My friends, the local crustacean fishermen of West Cork’s Seven Heads, have still received no help from the Department of the Marine in replacing equipment lost during Storm Ophelia, writes Damien Enright.Read article
As we recently mentioned, it’s a fabulous year for berries and wildlife is taking advantage. Rats, it seems, are climbing onto hawthorn trees and feasting on a rich crop of wine-red haws, which are now fully ripe, writes Donal Hickey.Read article
In 1842, Queen Victoria visited London Zoo, where Jenny, a female orangutan, made an indelible impression on her, writes Richard Collins.Read article
Many of us tend to idealise life beside the ocean and imagine balmy summer evenings with the sea gently lapping nearby and a glorious sunset emblazoned on the sky, writes Dan MacCarthy.Read article
Many wildlife species are in decline but some simple measures can help a lot, writes Rita de BrúnRead article
Scattery Island round tower and Teampall Naomh Mhuire, off Kilrush Co Clare has been uninhabited since 1978 but was previously home to a monastic settlement for 600 years, writes Dan MacCarthyRead article
Up to 20,000 Cory’s Shearwaters, oceanic birds with 1.25m wingspans, were breed on the Selvagem Islands, 280 km south of Madeira. Big, meaty birds, the squabs were traditionally harvested and salted for food. Monks on Skellig Michael similarly harvested gannet squabs from Small Skellig, writes Damien EnrightRead article
HARD to credit, but a staggering 650 pieces of EU law are in place to protect the Irish environment, north and south.
All of us in Europe carry genes from this human species, writes Richard CollinsRead article
Gathering up fallen leaves and leaving them to decompose may mean a wait of up to 12 months, but the end result will have huge benefits for your garden, writes Fiann Ó Nualláin.Read article
The Australian tree fern requires a bit of love — and doesn’t like years as cold as 2010, recalls Peter Dowdall.Read article
It’s not every ferry from which you disembark that a king is there to meet you with a firm handshake, writes Dan MacCarthyRead article
It was a once-in-a-lifetime event — we hope — Hurricane Ophelia, roaring across Ireland on October 16, and it wasn’t until five days later that we could enter our local woods with any degree of safety, writes Damien EnrightRead article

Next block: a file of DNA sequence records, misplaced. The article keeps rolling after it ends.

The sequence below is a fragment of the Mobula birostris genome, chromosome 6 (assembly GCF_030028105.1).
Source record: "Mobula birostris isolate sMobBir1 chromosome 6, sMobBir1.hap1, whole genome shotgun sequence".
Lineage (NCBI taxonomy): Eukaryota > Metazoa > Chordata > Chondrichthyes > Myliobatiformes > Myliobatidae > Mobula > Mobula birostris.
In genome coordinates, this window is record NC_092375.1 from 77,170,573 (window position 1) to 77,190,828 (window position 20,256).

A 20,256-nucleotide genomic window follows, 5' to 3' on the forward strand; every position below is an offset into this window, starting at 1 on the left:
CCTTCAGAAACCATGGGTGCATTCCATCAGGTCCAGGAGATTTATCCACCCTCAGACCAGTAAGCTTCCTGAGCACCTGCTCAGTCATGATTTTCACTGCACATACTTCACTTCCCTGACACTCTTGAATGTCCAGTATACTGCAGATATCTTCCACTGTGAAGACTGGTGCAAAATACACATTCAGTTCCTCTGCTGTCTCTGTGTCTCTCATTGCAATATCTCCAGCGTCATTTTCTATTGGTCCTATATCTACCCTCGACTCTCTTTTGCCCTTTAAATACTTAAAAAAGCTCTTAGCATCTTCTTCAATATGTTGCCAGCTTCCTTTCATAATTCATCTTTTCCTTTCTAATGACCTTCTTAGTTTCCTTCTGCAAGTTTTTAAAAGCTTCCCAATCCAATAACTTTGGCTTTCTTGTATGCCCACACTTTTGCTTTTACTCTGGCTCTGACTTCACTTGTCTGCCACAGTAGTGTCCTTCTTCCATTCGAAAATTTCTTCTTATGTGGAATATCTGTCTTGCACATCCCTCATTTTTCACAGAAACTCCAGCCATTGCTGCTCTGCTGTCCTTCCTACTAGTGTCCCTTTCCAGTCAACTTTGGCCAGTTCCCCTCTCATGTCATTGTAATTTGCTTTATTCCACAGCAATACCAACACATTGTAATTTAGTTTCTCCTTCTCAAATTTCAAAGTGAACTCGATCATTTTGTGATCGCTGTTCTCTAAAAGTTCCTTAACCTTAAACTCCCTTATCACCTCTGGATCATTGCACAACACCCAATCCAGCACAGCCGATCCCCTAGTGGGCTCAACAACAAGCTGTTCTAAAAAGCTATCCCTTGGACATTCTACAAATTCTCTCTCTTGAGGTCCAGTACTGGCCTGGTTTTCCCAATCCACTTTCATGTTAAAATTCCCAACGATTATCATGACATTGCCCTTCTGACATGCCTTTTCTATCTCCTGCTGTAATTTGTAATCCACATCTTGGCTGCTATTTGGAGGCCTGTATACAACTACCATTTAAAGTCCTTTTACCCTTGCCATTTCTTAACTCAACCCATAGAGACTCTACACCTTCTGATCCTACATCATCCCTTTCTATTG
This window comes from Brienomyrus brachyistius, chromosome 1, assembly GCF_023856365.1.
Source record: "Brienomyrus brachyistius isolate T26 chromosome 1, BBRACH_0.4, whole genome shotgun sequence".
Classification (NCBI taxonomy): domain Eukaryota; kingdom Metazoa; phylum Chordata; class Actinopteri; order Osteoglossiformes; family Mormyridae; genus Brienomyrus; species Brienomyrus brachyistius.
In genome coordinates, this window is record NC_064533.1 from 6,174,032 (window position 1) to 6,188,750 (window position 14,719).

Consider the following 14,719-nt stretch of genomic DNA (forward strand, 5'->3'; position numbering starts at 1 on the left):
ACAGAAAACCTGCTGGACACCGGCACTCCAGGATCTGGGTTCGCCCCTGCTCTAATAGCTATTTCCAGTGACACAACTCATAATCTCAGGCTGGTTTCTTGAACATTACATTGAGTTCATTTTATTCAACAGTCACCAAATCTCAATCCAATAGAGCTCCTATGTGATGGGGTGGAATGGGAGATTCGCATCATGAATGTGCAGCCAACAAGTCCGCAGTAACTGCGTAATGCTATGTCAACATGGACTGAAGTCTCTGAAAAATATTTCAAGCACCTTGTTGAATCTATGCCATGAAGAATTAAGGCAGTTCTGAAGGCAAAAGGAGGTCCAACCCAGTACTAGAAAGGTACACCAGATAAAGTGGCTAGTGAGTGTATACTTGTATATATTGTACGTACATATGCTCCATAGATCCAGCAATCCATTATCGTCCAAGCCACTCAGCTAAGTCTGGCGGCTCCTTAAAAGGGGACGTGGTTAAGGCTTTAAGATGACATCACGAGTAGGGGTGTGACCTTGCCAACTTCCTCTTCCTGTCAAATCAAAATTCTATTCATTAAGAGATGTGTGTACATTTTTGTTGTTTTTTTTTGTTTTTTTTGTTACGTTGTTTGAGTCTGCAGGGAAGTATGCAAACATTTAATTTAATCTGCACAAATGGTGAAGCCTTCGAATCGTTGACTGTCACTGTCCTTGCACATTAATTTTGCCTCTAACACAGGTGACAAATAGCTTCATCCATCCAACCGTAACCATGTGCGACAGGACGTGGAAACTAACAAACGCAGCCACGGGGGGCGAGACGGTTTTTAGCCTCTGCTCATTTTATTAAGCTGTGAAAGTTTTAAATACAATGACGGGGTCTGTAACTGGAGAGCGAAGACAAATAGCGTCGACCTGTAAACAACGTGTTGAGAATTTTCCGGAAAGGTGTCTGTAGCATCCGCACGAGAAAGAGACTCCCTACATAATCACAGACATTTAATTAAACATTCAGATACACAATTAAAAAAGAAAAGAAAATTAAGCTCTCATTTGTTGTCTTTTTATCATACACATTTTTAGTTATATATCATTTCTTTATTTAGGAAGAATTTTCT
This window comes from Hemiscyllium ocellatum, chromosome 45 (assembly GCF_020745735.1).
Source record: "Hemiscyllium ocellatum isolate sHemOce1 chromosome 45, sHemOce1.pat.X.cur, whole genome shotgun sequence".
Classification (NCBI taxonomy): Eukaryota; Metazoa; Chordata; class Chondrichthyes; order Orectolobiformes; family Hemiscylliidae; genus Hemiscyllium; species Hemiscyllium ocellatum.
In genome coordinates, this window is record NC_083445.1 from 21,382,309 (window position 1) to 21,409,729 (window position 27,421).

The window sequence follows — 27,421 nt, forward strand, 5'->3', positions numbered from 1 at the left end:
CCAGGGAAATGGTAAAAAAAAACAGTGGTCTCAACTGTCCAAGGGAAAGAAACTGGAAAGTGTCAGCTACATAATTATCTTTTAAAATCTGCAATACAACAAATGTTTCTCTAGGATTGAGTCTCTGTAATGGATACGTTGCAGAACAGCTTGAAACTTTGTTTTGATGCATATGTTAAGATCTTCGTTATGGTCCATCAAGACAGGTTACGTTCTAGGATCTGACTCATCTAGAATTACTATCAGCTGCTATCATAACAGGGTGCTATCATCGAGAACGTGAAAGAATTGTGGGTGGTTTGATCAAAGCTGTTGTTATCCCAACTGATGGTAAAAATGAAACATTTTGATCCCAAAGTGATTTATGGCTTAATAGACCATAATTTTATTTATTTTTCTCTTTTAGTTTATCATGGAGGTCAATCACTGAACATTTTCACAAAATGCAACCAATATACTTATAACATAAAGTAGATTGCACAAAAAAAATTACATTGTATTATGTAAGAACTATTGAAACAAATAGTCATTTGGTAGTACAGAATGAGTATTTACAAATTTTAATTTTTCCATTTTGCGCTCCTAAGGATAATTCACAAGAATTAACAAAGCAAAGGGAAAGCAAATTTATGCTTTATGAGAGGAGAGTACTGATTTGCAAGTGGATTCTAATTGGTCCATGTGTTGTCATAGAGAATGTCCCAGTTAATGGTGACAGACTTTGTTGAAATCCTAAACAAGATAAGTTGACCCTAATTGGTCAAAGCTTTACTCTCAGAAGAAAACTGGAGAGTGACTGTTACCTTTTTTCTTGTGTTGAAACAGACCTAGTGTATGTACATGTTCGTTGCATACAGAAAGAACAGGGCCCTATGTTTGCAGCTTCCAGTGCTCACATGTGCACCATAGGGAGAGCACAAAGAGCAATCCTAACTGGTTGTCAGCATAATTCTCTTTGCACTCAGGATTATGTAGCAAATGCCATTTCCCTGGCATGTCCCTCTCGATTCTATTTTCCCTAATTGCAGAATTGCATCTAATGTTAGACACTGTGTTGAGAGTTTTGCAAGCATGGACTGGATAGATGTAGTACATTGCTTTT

A number of readers have been in contact regarding the large amount of berries on holly trees noticeable throughout the autumn, writes Donal HickeyRead article
Winter is upon us. Many birds fly south to avoid the cold wet darkness, but migration isn’t an option for mammals. They have to make do with thicker coats and extra layers of body fat, writes Richard CollinsRead article
From the demonised beetle to crop rotation, Fiann Ó Nualláin spells out what’s necessary to ensure good soil health and help the environment.Read article
Plants grown outdoors here are better equipped to survive than cheap imports, writes Peter Dowdall.Read article
It’s probably safe to say that Irish red deer have never been photographed as much during their mating or, more commonly known, rutting season.Read article
“It takes a village to raise a child,” it’s often said. To become a viable human being, a youngster must learn to relate not only to members of his or her extended family but to the wider community.Read article
The Tasmanian Devil was simply snuffling in the snow beneath the bedroom window of the guesthouse where our friend was sleeping somewhere in upland Tasmania, last month.Read article
Spiders don’t often get a mention in legends. There are plenty of dogs, horses, boars and even swans in everything from the Cú Chulainn sagas and the Children of Lir.Read article
Build it and they might come — if the bats, frogs, and other creatures wake from their slumbers. Fiann Ó Nualláin offers some tips.
Peter Dowdall on the devastating aftermath of Ophelia on our tree population.